We are forever planting seeds in our own lives and in the world, so it seems worth pausing (oh, there’s another great P word!) to notice the seeds we spread. Are they seeds of kindness and generosity, of love and possibility, of hope? Or are they seeds of doom and gloom (which, quite frankly, would be understandable these days)?
My yoga teacher reminded us that Loving Kindness practice plants seeds of kindness and compassion within us that hopefully we will carry into our days and lives. As we sit and take the time to offer to ourselves and others these universal wishes of peace, happiness, health, safety, and ease, we become fertile ground for embodying these qualities. From there we can more readily offer them out through our actions. We begin with ourselves, offering some variation of the following:
May I be peaceful.
May I be happy.
May I be healthy.
May I be safe.
May I live with ease.
I must admit it can be hard for me to be fully present for this initial offering - to quiet myself enough to simply receive. My mind and heart automatically wander to others I want to send these wishes to. I forget the incredible value and absolute necessity of filling myself up first.
I do believe Loving Kindness practice is one of the most valuable practices we can engage in these days. As I wondered in my Kindness post, I can easily question if this practice matters or makes a difference. I have to believe it does. Because I can feel in my own being what a difference it makes to my heart and spirit. The act of taking time to offer love to myself and then out to others, known and unknown, feels like it creates a ripple… it feels like planting seeds of goodness in a world that is hurting.
And, so, there is the first practice I’m considering. What other practices will support us in troubled times? What practices will support us to move toward possibility? And, what does “practice” even mean?
Practice, to me, means that we will try or do something, we will likely forget or drift away from this thing we are doing, and then we return again. It does not mean that we will be perfect, even with all the practice in the world, but simply that we will remember and come back. Over and over again.
Meditation is a practice. In it we welcome ourselves where we are as we are. We allow our thoughts and feelings to be what they are and to come and go, naturally, without force or harshness. When we find we’ve drifted away for whatever reason, we return to our anchor (often the breath, but it could also be the sensation of your hands or feet, the sounds you’re hearing, or to a word or mantra), and begin again. In that permission to drift and return as often as happens, there is a gentleness. And so, meditation is a very good practice to support our way of being in life. When we drift from how we’d like to be, we remember, we adjust, we return, and we begin again.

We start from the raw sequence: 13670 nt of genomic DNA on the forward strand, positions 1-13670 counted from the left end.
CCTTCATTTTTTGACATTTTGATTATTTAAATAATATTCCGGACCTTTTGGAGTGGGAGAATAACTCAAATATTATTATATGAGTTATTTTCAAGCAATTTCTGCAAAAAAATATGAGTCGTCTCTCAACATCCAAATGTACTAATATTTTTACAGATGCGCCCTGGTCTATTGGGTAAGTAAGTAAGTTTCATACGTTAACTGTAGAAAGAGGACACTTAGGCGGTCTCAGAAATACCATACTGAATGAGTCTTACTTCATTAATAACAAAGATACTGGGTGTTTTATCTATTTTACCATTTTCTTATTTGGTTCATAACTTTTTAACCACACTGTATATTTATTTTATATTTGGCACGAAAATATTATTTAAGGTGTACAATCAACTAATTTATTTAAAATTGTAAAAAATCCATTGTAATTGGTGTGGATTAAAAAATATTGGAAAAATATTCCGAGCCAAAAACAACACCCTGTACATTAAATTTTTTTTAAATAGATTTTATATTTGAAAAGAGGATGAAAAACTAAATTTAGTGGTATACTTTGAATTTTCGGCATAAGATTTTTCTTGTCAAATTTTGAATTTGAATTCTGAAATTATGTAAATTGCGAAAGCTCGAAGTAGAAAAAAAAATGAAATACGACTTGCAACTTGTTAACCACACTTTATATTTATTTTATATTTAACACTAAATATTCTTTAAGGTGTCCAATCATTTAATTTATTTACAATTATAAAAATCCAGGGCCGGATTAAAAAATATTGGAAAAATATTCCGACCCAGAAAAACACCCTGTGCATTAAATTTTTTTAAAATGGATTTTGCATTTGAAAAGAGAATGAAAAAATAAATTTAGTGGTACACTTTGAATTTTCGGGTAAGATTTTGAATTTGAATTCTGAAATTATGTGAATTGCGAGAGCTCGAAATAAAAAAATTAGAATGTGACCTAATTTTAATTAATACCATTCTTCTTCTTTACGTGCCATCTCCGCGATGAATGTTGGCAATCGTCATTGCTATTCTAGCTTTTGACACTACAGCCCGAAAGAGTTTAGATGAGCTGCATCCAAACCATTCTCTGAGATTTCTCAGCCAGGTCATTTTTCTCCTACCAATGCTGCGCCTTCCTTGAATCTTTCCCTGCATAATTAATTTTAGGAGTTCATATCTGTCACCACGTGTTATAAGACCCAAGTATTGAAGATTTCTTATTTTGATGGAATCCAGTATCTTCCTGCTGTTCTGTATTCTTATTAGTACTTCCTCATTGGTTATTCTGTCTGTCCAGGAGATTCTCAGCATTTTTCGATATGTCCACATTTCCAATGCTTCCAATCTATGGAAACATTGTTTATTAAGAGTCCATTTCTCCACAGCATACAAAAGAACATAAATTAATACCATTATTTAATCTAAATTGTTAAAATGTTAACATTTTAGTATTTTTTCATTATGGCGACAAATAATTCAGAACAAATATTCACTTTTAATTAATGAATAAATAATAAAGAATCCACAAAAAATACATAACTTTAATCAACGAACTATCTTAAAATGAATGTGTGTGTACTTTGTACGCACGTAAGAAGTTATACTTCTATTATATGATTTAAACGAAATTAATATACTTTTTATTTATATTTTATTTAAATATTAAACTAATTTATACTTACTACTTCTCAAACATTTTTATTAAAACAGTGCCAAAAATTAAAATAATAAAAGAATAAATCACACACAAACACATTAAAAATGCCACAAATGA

Living and loving are practices. Human is messy, and so we offer ourselves compassion and forgiveness as we find our way.
Self-care is a practice. It’s not something we’ve been taught growing up, and so we need to find our way as adults to what it means for us to care for ourselves, moment by moment. We often begin with gung-ho intentions and goals, and inevitably life happens and we become less diligent. It’s ok. In that moment of noticing that we’ve drifted off our intended course, we awaken, and we have the chance to return and begin again.
Gratitude is a practice. It takes awareness to pause and notice what we’re grateful for. To take in the beauty of this moment and appreciate it. To reflect on the life we have and name what we are thankful for. Even in hard times to find what’s still here that we can appreciate. What can give us a tiny lift or glimmer of hope toward the next step.
What other practices do you have that support you, that help you plant the seeds you’d like to in your life, and to move into possibility?
Possibility is perhaps one of the most under-rated beliefs we can tap into. We tend to look at probability and get stuck there. We forget that all new creations began with someone taking a risk, daring to believe that something might be possible. I recently listened to a really great conversation between Emmanuel Acho and Brene Brown about this very thing in their episode of “Unlocking Us,” entitled Being Illogical. Please give it a listen if you’d like to bring more possibility thinking into your days!
Had the Wright Brothers let probability stop them, we would not be able to travel across the country in a matter of hours. Had Rosa Parks or Martin Luther King, Jr. let probability stop them, they would not have taken a stand for the rights of people of color. Possibility requires a bit of imagination, a bit of daring, and a bit of willingness to play, experiment, or take a stand.
I believe possibility opens us to the life that we desire to be a part of. That opening to possibility is where everything begins. Our minds only know what’s happened before. Our imaginations can tap into an unseen and unexperienced vision. It’s this energy that lights a fire within us to keep on showing up, to do the hard work of healing our own hurts, and contributing to the world in the way we’re called.
“Man often becomes what he believes himself to be. If I keep on saying to myself that I cannot do a certain thing, it is possible that I may end by really becoming incapable of doing it. On the contrary, if I have the belief that I can do it, I shall surely acquire the capacity to do it even if I may not have it at the beginning.”
- Mahatma Gandhi
Please join me in planting seeds of compassion, love, kindness, and hope. In practicing things that nourish and nurture your heart and spirit so that you can show up with possibility in your soul to be part of the change you desire to see in your life or in the world.